Causes of Tinnitus
Subjective tinnitus is often caused by problems with the cochlea in the inner ear area. This is generally associated with aging and exposure to excessively loud noise over a long period.
Some types of drugs are also ototoxic and can cause damage to the inner ear. Examples are aspirin, ibuprofen, and some types of antibiotics. Some other possible causes are:
- Head and neck injuries
- Ear infection
- Foreign objects or earwax that touch the eardrum
- Problems with the middle ear (especially the Eustachian tube )
- Problems with the TMJ ( temporomandibular joint )
- Stiffness of the bones within the middle of the ear
- Trauma to the brain
Objective tinnitus is generally caused by problems with the muscles or blood vessels in the head and neck area. An example is ALS (amyotrophic lateral sclerosis). Objective tinnitus occurs in less than one percent of cases.
The risk of tinnitus may increase in certain people, such as:
- Exposed to loud noises, for example from work, watching concerts, using headphones, near explosion sites, and so on
- Have a hearing loss
- Male genital
- Old age
Diseases that cause tinnitus complaints are quite diverse. Therefore, tinnitus sufferers require a complete and in-depth evaluation so that doctors are assisted in determining the cause of the complaint.
Tinnitus often coexists with hearing loss, so your doctor may ask questions about the hearing loss. Other things that may be related and need to be explored are the possibility of vertigo, ear pain, discharge from the ear, or disease of the temporomandibular joint (TMJ). Medication history, especially ototoxic ones should also be considered.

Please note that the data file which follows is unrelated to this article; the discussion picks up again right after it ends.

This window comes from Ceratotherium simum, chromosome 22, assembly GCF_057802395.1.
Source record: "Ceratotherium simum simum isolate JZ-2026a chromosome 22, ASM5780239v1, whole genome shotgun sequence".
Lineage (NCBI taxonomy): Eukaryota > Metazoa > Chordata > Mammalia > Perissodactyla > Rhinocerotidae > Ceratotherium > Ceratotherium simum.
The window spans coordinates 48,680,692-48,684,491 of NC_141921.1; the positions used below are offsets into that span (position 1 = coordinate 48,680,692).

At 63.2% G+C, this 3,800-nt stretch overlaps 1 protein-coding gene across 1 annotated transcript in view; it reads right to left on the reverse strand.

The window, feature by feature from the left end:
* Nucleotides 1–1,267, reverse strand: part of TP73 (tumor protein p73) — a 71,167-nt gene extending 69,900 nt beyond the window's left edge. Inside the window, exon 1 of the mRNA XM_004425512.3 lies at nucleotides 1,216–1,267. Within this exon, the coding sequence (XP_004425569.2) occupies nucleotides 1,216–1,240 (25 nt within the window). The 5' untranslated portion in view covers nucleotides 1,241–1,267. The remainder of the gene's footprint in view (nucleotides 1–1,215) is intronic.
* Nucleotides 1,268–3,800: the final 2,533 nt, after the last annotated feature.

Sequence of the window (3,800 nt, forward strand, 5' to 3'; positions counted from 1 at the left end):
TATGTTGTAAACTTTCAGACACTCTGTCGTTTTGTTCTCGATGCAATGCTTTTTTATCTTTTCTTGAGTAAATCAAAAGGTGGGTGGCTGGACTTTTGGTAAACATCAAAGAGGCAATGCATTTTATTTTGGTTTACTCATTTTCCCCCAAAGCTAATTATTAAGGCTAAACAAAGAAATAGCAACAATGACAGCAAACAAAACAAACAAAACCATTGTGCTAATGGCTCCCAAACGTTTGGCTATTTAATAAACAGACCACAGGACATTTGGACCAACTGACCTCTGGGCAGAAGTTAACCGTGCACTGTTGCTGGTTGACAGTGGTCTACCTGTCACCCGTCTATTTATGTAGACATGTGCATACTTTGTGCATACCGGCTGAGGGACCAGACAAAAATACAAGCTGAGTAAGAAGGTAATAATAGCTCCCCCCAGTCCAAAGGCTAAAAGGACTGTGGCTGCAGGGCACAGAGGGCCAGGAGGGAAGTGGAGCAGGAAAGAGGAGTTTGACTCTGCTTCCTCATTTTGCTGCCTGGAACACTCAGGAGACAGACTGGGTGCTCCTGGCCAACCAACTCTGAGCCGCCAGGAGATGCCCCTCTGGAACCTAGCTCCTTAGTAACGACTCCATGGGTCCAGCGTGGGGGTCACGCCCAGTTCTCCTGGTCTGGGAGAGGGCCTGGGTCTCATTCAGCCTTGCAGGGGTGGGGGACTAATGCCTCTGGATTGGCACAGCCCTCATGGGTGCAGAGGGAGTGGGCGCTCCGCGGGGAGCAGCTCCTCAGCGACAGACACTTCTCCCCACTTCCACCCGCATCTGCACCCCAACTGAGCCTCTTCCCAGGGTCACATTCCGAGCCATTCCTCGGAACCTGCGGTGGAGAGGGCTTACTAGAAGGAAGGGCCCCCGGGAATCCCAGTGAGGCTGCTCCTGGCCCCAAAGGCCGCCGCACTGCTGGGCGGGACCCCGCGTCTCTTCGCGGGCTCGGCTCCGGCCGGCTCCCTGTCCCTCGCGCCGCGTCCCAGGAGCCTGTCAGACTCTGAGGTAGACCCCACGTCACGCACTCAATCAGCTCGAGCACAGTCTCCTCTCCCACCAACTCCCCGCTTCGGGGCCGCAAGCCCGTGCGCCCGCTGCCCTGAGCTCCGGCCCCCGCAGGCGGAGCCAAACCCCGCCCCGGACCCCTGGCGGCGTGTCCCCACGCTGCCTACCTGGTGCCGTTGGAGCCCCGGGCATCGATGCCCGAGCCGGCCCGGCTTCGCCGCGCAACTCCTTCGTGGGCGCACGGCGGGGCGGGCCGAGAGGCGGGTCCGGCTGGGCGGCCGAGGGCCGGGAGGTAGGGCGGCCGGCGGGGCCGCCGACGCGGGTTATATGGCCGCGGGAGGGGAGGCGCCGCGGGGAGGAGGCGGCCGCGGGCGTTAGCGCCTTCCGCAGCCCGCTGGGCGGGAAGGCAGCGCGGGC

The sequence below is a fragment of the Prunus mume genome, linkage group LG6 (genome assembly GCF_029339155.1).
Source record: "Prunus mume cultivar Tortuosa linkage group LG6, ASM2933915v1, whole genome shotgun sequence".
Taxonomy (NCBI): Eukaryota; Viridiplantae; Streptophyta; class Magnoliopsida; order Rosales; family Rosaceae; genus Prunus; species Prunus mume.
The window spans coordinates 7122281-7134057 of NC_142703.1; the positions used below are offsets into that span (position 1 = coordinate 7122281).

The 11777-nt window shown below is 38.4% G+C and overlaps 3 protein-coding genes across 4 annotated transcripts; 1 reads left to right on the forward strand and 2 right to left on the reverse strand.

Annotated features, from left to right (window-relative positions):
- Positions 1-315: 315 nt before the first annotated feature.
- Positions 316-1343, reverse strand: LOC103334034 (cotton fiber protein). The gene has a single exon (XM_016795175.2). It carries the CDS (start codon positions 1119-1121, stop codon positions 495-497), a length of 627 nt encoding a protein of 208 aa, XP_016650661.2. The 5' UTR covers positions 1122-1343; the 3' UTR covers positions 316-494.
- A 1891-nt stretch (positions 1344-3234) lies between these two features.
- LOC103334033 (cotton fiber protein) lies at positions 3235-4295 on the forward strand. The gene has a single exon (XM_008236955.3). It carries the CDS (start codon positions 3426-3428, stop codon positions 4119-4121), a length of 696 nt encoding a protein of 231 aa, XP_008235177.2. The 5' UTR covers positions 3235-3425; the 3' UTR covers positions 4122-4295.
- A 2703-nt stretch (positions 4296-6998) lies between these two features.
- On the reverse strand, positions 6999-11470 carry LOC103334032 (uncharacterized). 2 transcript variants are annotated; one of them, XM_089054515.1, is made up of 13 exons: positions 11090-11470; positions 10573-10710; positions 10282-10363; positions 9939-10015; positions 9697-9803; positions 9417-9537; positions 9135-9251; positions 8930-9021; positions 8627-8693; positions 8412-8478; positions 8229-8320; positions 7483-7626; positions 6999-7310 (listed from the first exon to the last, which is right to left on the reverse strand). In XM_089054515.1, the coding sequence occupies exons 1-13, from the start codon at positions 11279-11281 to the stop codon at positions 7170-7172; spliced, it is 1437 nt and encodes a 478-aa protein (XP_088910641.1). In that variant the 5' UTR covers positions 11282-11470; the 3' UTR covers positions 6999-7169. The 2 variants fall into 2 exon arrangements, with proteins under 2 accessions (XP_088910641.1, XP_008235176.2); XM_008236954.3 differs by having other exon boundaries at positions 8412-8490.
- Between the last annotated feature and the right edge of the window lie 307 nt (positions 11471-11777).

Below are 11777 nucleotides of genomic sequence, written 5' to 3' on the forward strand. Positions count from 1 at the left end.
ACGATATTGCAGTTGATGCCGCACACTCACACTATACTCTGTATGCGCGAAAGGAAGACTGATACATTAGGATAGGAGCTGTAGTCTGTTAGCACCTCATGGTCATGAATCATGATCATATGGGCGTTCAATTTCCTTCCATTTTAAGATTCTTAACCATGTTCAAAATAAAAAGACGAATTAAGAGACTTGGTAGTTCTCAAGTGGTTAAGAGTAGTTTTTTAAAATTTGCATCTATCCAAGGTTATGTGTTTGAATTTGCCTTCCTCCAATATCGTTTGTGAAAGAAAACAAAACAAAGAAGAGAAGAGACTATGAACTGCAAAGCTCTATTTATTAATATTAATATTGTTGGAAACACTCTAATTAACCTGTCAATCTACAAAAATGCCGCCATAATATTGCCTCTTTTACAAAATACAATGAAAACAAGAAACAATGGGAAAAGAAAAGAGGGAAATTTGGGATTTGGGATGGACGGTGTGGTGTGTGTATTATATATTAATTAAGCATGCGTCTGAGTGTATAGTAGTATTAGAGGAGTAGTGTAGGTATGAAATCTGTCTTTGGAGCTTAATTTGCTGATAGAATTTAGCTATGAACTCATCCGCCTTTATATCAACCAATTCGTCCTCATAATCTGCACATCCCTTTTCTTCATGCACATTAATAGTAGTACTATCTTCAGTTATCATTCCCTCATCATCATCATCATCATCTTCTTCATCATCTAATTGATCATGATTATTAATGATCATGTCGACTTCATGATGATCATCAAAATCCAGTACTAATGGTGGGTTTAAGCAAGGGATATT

Furthermore, a thorough physical examination of the ears, head, neck, and chest is required, as well as an examination of hearing function. A complete blood count can be done to assess many things, including the possibility of syphilis.
In some cases, autoimmune tests and thyroid function tests may be necessary. While imaging tests with MRI can help look for tumors or blood vessel abnormalities that cause tinnitus.
The sound heard by people with tinnitus can be continuous or intermittent, in one or both ears, low or high pitched. Often people with tinnitus describe the sound they hear as a ringing sound, but it can also be in the form of whistling, chirping, “clicking” sounds, squealing, whispering, rumbling, buzzing, throbbing, whooshing, and even musical.
This sound can fluctuate, sometimes loudly and softly. Not infrequently, the symptoms of tinnitus are more felt at night or when the surroundings are quiet. Tinnitus can be accompanied by complaints of hearing loss.
Treatment of tinnitus largely depends on the cause. In general, if there is an ear infection, it needs to be treated properly. Stop medications, especially those that are ototoxic. Then, deal with issues related to TMJ.
In case of ear lesions, surgery can be performed. Electrical stimulation of the inner ear using a cochlear implant can be performed, but the results are mixed. Reducing stress and anxiety in people with tinnitus can be useful. Often the stress and anxiety that comes with tinnitus are more disturbing than the tinnitus itself.